Liminality and Mental Health Court Diversion: An Interpretative Phenomenological Analysis of Offender Experiences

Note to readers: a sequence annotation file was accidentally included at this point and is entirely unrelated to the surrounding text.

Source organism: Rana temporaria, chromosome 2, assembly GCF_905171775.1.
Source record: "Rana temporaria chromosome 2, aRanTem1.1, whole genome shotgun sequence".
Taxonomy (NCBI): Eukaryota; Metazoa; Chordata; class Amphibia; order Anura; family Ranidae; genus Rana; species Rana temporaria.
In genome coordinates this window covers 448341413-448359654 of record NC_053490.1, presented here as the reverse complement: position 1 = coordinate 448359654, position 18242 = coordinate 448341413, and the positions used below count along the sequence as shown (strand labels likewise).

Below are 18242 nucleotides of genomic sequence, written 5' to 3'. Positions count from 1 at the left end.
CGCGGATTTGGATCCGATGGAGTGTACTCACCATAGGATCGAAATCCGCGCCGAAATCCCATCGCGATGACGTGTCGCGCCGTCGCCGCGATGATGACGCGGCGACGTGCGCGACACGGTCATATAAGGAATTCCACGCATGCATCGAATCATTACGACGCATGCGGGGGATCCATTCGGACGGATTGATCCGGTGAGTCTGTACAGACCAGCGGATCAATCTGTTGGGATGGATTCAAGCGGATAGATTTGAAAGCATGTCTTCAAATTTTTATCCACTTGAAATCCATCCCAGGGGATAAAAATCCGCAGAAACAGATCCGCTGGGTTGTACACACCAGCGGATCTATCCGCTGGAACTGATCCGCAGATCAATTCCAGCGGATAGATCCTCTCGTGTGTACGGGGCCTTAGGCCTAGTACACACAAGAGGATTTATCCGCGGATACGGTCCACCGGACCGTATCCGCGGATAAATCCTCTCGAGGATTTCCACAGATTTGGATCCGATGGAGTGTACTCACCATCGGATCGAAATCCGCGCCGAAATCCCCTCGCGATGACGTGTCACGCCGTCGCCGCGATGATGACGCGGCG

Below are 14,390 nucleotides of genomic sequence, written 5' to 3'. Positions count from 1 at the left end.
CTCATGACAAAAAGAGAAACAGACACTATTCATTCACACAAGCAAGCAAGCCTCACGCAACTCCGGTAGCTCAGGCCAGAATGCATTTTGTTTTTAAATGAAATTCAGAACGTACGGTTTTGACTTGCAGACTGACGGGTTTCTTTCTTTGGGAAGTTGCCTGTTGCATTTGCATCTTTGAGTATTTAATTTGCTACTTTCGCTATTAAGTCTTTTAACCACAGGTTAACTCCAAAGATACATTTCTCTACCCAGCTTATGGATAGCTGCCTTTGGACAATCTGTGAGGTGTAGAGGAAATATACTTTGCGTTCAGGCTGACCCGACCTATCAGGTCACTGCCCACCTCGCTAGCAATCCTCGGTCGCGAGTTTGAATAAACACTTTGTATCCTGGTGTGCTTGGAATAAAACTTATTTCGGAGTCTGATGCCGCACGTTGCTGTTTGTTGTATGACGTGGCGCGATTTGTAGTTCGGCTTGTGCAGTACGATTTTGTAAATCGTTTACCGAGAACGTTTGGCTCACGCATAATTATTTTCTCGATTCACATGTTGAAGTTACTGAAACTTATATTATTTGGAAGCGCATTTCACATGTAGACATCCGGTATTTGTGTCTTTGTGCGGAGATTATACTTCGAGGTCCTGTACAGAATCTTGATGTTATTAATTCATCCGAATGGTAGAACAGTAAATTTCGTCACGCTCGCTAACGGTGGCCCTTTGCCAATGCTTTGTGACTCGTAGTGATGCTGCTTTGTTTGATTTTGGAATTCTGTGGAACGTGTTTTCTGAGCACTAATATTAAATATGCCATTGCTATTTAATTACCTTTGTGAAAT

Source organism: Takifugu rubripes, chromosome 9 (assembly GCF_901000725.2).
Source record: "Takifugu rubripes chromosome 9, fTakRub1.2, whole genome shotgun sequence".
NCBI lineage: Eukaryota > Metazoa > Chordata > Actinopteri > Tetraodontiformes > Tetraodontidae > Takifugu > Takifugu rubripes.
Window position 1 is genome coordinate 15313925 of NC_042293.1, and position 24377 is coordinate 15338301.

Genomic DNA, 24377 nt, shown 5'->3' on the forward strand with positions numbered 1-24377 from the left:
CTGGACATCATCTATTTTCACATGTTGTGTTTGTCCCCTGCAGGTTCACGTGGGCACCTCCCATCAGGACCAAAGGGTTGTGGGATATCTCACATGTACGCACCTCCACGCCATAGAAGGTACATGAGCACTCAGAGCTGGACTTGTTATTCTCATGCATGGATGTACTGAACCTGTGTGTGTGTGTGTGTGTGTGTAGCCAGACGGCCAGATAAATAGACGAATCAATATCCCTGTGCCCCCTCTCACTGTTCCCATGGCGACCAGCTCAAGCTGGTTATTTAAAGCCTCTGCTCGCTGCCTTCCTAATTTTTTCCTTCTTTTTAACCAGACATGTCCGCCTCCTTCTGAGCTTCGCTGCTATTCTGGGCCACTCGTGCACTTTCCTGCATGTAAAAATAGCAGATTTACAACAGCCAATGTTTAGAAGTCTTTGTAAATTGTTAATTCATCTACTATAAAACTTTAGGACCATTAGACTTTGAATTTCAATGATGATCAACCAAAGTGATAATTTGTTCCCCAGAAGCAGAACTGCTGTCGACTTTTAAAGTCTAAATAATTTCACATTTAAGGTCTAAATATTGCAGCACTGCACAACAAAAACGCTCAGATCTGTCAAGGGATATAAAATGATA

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Seriously mentally ill people are a 'revolving-door' population in criminal justice systems where they cycle in and out of courts and jails. In response and consonant with the principles of therapeutic jurisprudence, mental health courts (MHCs) have flourished in North America and Western Europe in attempts to divert this population away from jail and provision them with the social services they require to avoid legal contact. Little research has focused on the perspective of the accused in MHCs and there has been little information about which aspects of the court and diversion processes contribute to therapeutic processes in MHCs. This qualitative study reports the experiences of nine successful graduates of a Canadian MHC. The data were analysed according to the principles of interpretative phenomenological analysis. The marginality of the accused and their liminal experiences in mental health court diversion are discussed. Social workers have a role to play in the success of clients in diversion and the results of this study may influence service delivery.